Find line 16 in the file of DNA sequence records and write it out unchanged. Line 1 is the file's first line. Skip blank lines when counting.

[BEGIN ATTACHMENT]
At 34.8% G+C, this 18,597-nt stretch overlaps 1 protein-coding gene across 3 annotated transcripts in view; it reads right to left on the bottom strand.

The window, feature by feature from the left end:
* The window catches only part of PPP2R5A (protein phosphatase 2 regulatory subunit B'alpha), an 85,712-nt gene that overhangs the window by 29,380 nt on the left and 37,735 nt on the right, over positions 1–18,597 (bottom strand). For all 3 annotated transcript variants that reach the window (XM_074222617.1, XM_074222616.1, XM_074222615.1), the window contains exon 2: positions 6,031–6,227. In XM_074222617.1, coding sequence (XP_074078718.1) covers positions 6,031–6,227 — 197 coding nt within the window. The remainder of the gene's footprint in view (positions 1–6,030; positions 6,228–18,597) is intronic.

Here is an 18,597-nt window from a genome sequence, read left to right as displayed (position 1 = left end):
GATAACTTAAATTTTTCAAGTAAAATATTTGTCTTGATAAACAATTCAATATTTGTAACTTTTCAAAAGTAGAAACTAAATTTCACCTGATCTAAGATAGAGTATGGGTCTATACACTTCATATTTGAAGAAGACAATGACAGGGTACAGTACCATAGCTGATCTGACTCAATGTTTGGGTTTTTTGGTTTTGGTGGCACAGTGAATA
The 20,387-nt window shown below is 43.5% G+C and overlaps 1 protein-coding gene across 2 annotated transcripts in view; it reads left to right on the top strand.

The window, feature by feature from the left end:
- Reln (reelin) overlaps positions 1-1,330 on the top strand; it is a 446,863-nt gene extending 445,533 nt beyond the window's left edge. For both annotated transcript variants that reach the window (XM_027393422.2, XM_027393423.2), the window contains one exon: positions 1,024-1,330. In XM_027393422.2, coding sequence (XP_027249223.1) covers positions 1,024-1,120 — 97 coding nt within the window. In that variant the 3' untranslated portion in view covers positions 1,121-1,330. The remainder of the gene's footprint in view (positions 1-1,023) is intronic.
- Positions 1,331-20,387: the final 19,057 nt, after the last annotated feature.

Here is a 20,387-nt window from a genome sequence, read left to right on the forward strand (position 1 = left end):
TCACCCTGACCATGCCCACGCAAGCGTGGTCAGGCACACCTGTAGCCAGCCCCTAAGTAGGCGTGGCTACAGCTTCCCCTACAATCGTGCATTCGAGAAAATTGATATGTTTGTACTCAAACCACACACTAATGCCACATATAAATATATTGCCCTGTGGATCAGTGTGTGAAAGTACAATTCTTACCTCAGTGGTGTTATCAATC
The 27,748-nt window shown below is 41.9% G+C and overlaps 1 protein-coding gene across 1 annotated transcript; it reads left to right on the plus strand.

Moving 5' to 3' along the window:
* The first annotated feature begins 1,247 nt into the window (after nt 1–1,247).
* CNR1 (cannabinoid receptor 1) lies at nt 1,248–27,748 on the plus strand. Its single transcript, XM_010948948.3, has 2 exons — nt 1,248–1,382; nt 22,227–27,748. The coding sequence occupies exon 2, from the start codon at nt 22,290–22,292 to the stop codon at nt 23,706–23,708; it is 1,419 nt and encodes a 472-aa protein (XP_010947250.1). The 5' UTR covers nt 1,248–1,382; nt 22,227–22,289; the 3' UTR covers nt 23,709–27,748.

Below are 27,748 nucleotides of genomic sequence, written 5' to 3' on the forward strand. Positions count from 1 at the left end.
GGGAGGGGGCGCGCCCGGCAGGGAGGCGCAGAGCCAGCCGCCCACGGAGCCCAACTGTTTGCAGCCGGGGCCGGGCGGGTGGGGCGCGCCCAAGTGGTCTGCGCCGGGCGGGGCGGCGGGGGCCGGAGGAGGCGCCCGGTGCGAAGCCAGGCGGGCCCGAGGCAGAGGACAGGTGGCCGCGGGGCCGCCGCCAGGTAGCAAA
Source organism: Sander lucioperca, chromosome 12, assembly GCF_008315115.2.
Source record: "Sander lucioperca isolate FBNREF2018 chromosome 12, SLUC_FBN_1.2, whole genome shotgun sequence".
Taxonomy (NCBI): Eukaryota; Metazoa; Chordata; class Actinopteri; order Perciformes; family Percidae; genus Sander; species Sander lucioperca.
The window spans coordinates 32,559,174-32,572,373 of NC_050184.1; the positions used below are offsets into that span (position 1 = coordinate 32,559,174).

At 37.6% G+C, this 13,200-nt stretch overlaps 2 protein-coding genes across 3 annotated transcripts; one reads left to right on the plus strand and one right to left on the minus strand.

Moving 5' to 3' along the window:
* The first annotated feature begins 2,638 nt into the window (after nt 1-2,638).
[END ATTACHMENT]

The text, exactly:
Below are 27,748 nucleotides of genomic sequence, written 5' to 3' on the forward strand. Positions count from 1 at the left end.